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Kathy Dumont says she bought New England Coffee Company’s “Hazelnut Crème” coffee because she believed it contained real hazelnuts. But, there was just one problem - the coffee contained no hazelnut at all. Outraged, Dumont brought a putative class action against the company, alleging they had violated Massachusetts consumer protection laws.
After a rocky start in the First Circuit the case is headed back to the district courts, where a jury will decide whether this coffee’s label is…nuts. (I know. I’m sorry, I had to.)
In September 2018, the district court dismissed Dumont’s complaint without leave to amend, finding she failed to provide enough detail to show the label was potentially misleading. However, on appeal, the First Circuit’s majority opinion found that the question of whether the coffee’s name deceived consumers is a question of fact – and reversed the dismissal.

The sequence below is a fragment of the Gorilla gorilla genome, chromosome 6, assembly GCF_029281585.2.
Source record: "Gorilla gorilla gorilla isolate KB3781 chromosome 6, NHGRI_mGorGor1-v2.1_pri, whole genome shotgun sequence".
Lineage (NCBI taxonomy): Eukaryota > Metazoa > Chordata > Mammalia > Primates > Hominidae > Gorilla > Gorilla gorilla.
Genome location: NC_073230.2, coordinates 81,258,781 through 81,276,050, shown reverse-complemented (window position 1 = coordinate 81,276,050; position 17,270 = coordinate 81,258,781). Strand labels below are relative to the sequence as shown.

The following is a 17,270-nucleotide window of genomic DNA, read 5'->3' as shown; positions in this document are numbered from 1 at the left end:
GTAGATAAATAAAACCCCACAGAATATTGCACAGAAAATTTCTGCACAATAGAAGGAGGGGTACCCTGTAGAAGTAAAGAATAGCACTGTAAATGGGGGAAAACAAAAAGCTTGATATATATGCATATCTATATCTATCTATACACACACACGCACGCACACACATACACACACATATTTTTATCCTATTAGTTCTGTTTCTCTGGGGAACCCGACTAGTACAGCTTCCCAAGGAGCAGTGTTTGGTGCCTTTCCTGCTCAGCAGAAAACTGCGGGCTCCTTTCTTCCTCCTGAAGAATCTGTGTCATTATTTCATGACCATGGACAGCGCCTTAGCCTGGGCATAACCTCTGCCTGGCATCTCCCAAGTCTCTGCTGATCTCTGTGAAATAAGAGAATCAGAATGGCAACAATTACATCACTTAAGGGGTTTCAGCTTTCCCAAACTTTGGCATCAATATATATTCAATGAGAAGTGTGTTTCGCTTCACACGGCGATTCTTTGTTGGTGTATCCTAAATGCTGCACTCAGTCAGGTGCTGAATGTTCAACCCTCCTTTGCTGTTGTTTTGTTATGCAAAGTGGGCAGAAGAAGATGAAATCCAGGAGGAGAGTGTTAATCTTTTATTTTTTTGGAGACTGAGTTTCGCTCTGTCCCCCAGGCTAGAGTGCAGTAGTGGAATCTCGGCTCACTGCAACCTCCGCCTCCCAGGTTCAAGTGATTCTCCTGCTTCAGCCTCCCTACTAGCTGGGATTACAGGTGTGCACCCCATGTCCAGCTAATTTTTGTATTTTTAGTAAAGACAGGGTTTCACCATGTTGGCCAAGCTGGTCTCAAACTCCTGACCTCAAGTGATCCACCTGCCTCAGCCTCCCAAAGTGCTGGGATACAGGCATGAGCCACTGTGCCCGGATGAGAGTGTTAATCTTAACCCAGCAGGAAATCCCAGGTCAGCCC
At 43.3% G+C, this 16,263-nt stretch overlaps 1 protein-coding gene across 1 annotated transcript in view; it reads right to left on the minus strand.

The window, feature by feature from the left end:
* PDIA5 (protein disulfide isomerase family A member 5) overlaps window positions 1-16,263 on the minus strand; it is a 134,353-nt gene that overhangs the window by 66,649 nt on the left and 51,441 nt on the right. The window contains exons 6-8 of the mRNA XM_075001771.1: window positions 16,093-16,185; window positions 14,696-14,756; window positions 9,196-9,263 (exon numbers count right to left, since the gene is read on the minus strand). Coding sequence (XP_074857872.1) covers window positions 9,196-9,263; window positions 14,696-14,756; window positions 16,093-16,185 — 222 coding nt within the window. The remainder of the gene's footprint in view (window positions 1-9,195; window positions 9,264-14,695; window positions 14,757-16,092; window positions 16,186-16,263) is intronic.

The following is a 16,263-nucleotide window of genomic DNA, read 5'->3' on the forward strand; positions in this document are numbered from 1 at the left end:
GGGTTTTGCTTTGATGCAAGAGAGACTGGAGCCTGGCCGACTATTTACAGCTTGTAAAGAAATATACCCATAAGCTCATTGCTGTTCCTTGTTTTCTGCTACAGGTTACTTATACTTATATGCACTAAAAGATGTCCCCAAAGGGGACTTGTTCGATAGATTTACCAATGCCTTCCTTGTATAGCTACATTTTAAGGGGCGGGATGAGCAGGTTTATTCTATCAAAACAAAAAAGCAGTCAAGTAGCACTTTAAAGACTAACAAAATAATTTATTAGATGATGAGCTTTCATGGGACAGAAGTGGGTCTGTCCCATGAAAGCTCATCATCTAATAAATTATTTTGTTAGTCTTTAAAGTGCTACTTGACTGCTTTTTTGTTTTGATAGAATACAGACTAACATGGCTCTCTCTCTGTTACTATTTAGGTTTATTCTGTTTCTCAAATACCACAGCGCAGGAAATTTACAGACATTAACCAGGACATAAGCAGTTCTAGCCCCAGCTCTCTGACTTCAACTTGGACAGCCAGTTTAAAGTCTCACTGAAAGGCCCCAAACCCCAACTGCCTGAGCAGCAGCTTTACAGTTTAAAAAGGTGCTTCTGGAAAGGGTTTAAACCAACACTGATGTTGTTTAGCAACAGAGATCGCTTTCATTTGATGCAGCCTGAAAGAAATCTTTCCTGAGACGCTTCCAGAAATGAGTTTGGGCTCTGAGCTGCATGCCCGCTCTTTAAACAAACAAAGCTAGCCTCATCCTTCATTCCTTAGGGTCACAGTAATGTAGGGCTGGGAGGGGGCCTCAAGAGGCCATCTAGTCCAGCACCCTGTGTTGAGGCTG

The majority of the First Circuit panel reasoned that someone might buy “Hazelnut Crème” coffee, thinking it contained nuts, without investigating the ingredient label. However, the opinion plays both sides of the fence a bit.
Two judges agreed that someone who cared whether their coffee included real hazelnuts would check the ingredient list, yet they also wrote that a reasonable consumer might see the product name as adequate assurance of what they were buying.
In her dissent, Judge Lynch argued that a reasonable consumer “plainly could not view” the Hazelnut Crème label and assume there were real hazelnuts present when the bag also says “100% Arabica Coffee.” The majority even concedes this conclusion is reasonable, saying that in their own lives, they would likely reach the same conclusion if they were “in the grocery aisle with some time to peruse the package.”
But if a reasonable person is mulling over a coffee purchase, isn’t that precisely what they would do? Someone with a nut allergy, for example, would sure as cream-and-sugar check the ingredients label. Now, it’s up to a jury to decide.